Hello Dr. Buckingham,
My husband and I have been married for 17 years, and we have three very beautiful girls. I thought we were happy until December of this past year when my middle daughter started suspecting him of cheating while I was at work. She started following him, tracking him by his phone and watching his every move (I had no idea this was going on).
In January, she found her suspicions were correct. She came to me and said, “Mom, what would you do if you caught daddy cheating?” My response, “Daddy wouldn’t do that to me.” Long story short, she led me to a hotel, which he came out of at 2:00am. I confronted him, and of course he lied. But he was caught. I started checking cell records as he continued with his little affair. I fussed, cussed, prayed and forgave.
I moved on, and we were good…until last month. I received a four-page letter in the mail from another women who claimed she had an affair with him for the past 10 years! (which my daughter confirmed the affair had to be as recent as December when she spied him at her apartment). Where was I at during this time? And when did he find the time to have this other life? So now, I have so much anger built up because of the disrespect, betrayal, lack of trust and the lack of so-called “love” that I thought we had.
I so want to love this man. And I want to stay with him, but I really feel I need to leave this man. I have lost my faith in so many things in my life. The only reason I’m hanging on now is because my girls mean so much to me. I’m hurting, but I’m a survivor also. Can you give me any suggestions and/or outlook on this? Is it acceptable to just survive in marriage?
A Hurt Wife
Dear Hurt Wife,
I am sorry that you experiencing betrayal in your marriage. But more importantly, I am sorry that your daughter is involved in the process. I am concerned that your daughter will be “negatively impacted” by this experience as well. She was paying attention to things that you did not notice. It is not uncommon for children to protect their parents. Also, it is not uncommon for children to also adopt skills and behaviors they observe in their parents.
Please be mindful if your daughter is shaping her perception of marriage based on your behavior and your husband’s behavior. I pray that she is able to separate her life from what she has observed.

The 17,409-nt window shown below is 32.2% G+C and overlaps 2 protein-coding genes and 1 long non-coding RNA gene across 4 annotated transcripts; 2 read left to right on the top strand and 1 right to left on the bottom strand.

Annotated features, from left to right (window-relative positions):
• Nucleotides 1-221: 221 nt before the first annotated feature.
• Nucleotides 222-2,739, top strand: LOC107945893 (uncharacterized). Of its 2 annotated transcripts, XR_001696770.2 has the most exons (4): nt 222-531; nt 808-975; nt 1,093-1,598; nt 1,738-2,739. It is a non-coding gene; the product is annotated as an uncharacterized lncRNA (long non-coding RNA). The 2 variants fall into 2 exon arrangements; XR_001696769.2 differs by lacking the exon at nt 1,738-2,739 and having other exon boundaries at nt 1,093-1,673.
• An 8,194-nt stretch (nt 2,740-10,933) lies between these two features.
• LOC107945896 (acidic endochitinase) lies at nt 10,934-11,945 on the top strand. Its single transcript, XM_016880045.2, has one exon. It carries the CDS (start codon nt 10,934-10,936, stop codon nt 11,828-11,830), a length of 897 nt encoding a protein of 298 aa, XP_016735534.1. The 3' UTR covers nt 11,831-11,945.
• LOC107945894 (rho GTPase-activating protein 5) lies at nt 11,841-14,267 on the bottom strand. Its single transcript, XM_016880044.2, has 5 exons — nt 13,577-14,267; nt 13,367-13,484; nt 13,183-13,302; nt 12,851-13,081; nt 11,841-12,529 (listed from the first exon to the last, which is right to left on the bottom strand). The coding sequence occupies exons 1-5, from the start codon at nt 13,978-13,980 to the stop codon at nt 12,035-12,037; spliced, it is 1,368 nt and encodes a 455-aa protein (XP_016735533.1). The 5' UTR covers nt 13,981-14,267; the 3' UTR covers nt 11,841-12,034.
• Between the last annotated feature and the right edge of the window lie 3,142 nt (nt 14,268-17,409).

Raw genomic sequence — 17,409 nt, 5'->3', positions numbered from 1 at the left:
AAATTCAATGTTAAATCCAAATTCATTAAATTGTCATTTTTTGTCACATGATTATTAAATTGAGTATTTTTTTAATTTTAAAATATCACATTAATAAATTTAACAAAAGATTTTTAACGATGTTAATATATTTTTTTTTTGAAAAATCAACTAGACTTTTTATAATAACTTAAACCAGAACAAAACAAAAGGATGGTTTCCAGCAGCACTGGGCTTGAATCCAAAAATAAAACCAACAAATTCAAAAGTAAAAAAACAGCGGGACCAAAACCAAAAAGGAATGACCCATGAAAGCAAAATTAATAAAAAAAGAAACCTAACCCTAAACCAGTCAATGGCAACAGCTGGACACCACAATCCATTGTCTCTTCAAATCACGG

You have to think about the example you are setting for your daughters. Unfortunately, your husband appears to be self-centered and is doing what is in his best interest. This situation is unhealthy for all involved.
You view yourself as a survivor. While being a survivor is a good quality, sometimes the survivor’s mentality does not promote growth. Some survivors attribute surviving to simply maintaining. While you were maintaining, your husband continued to cheat. You deserve more than just living a life where you are maintaining.
Surviving in spite of your marital hardship is noteworthy, but thriving after your hardship is even better. God designed the marriage institute, so that we can thrive, not survive. Given this, I personally do not believe that it is acceptable to just survive in marriage.
Nobody wins in this situation just by just surviving. Your husband appears to be a chronic cheater. Therefore, you have to be proactive and take an action that will help you and your daughters recover from this hardship. My personal quote, “Cheat on me once and you get a pass, but cheat on me twice and you get passed on.”
To thrive in marriage, there must be an ongoing commitment to connect and grow spiritually, emotionally, mentally and physically. While it is understandable to want to remain married for the sake of your daughters, I highly recommend you reconsider and seek professional help. You and your daughters could benefit from seeking family therapy. This is very important because a change in one person’s functioning (yours) is predictably followed by reciprocal changes in the functioning of others (your daughters). Please seek professional counseling.
If you have questions for Dr. Dwayne Buckingham regarding relationships (married, single, etc), parenting, or personal growth and development, please send an email to [email protected]
Disclaimer: The ideas, opinions and recommendations contained in this post are not intended as a substitute for seeking professional counseling or guidance. Any concerns or questions that you have about relationships or any other source of potential distress should be discussed with a professional, in person. The author is not liable or responsible for any personal or relational distress, loss or damage allegedly arising from any information or recommendations in this post.
BMWK, when there is repeated infidelity, when do you think it’s okay to work out a marriage?